In fairness, we didn't see all of the gardens, it seems -- there was a bunch of stuff we somehow missed off to the East side -- but even so, I'd probably skip this next time. I mostly wanted to walk around outside in a nicely manicured floral setting, but it was hot and not shady and not so floral or manicured. Not that it was bad -- the views were great and there were some romantic nooks where you just knew a dalliance (or a hundred) had transpired. It just wasn't quite what I expected.

There was this cool work of art though -- the Medici Grottos. This was a fountain of sorts, built as an open-front building, and decked out like a cave, with sculpture worked into what looked like stalactites and stalagmites and other limestone formations. It was really the most interesting part of the gardens, not counting the views of the city.

The Uffizi
The Uffizi is also sort of like Florence's version of the Louvre, except that it's not a former palace that's been turned into a fabulous art museum, it's the former city offices. And again, smaller. It's a cool old building with great ceilings and is a much more manageable size than the Louvre. The Uffizi can be appreciated in a matter of hours, whereas I think most people (myself at least) ought to spread the Louvre out over several days, because it's very hard to appreciate that much great art all at once without getting jaded, bored or just overwhelmed.

The big deal at the Uffizi for me was the collection of Botticelli's. Of those, the two I liked best were Spring and The Birth of Venus. But Pallas and the Centaur is neat, too. All of his women look about six months pregnant, which you may know -- Google those works, and you'll see what I mean. Somehow that makes the work more fun to me, though I'm not sure what that says about me, now that I've written that down.

We also got there the day they opened the Caravaggio and Caravaggisti exhibit, which was a cool surprise, since neither of us had known anything about a special exhibit. The opening Caravaggio is the recognizable painting of Medusa's severed head. I never realized this painting is on a parade shield, rather than a canvas. But there it was -- the parade shield, sitting in a glass case. That shield sort of tees up more of his work, plus those of men and women who picked up his very realistic and softly-lit style from there. Biblical Judith makes several appearances, along with Holofernes and/or his head, including in Caravaggio's version.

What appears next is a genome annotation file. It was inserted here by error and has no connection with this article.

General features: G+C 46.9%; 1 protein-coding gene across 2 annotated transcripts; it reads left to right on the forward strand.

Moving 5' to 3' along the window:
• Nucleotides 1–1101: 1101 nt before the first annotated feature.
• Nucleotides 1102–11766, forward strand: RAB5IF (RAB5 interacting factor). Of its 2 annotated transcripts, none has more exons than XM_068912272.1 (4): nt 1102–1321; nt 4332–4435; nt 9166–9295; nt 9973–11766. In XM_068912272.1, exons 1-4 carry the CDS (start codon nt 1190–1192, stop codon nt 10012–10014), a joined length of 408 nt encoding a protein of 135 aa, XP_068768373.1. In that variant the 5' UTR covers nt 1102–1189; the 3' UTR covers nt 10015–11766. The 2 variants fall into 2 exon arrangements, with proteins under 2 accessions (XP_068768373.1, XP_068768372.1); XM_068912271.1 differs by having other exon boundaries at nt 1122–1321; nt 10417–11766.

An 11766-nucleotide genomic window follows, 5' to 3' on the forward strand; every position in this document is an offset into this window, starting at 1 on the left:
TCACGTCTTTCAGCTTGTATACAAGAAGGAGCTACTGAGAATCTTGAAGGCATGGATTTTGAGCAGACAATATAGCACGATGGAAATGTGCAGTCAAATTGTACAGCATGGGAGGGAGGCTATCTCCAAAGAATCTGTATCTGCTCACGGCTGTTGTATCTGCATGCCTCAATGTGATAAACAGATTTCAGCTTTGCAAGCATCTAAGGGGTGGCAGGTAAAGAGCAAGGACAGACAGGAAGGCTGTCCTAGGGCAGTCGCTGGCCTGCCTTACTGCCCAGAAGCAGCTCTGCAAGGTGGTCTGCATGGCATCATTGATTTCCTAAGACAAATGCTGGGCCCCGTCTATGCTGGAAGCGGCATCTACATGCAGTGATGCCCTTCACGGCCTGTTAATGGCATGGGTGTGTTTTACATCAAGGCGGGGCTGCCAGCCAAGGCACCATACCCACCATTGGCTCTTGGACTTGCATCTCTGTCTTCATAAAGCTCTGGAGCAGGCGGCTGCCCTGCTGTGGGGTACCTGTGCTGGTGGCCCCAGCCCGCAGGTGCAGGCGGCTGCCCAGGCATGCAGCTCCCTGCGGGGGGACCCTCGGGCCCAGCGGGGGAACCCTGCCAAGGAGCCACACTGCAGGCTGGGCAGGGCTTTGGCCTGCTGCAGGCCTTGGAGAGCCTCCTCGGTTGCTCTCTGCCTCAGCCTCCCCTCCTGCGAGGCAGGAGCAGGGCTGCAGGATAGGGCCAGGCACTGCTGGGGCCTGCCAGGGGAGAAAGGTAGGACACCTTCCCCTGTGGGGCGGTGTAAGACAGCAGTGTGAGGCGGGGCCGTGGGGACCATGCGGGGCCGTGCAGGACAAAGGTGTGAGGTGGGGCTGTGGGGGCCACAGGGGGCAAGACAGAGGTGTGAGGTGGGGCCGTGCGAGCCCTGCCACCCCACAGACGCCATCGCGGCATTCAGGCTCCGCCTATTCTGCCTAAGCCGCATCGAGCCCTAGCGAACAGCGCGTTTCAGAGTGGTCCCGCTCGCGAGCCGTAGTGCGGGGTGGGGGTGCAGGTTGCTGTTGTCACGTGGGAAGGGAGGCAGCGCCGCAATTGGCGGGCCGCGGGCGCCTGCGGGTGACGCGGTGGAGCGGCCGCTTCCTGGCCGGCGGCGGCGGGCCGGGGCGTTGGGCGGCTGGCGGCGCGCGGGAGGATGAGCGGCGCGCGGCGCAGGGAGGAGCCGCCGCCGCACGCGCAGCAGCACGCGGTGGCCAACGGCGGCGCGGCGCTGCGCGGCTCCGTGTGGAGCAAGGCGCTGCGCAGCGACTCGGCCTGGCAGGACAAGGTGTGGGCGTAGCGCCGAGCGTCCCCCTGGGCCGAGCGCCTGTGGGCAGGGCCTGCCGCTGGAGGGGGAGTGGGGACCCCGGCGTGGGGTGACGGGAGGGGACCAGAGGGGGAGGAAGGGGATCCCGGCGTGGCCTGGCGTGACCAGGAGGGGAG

I'm no Art History major, and there's plenty more in there to see, of course. But those are the parts I enjoyed most, and the two Botticellis left enough of an impression for me to pick up the postcards in the gift shop at the end.

What would Italy be without shopping? I needed a belt, since I forgot mine at home, and since I've lost a bunch of weight, and haven't been able to really keep up with my falling waist size in buying new clothes. On that note, Allyson gave me a good talking-to about that while we were there -- arms crossed, sitting back in her chair, etc. Must have had an impact, because I seem to have leveled off, since I got back (lighter than when I left), and have added a pound or two back since. We'll see what happens over the summer.

In any case, I needed a belt. Plus some sunglasses, since I broke mine in the car on the ride to the airport, at home. And wine and olive oil, of course. Plus gifts for the girls. I ended up getting a small red leather (very nice, too) purse for Ava, a very cute shirt for Juli, and simple glass-pendant necklaces and hard candy for both. I considered, but passed on, both a hat and a wallet. Allyson picked up a bunch of stuff, too, but was most focused on finding a red leather bag. Florence is definitely the place for leather bags, and she was wildly successful at finding one worth buying, in the same red leather as the one I bought Ava.

None of this was extravagant stuff, except maybe my Ray-Ban's, and most everything seemed haggle-ready at the shops we went into. Certainly at the open air market, they started you off with a discount, with plenty of additional room to fall as the day progressed. And the prices rose like the sun to their original levels the next day, to repeat the cycle again. It may have been this way for centuries -- who knows?

But I wasn't really there for the food or the shopping or the art or architecture. All of those made the venue fantastic, but I was there to connect. And happily, we did. Allyson and I have a really good dynamic -- a dynamic I've missed in the six months since she left, and missed even more after I dropped her at her gate at the Florence airport. As I said earlier, labels are hard to apply right now, and it's hard to see precisely where our relationship is headed, how it will evolve, and what parts of it will survive and/or thrive. It's even hard to predict where she'll end up, now that she's tasted living abroad and has easy access to all these fabulous destinations. Or where I'll end up, as I make my way through my divorce, the sale of my house, and the re-establishment of my career. The re-establishment of my life, in a sense, though I understand now more than ever that you don't ever really start over the way you might initially think.

What I can say is that it felt good to be there. And to be there with her. I'm hopeful -- I trust -- that as we continue to build separate lives on two continents, we'll stay connected. So that when we emerge on the other side, we'll have a pair of solid foundations upon which to build something new.

All for now,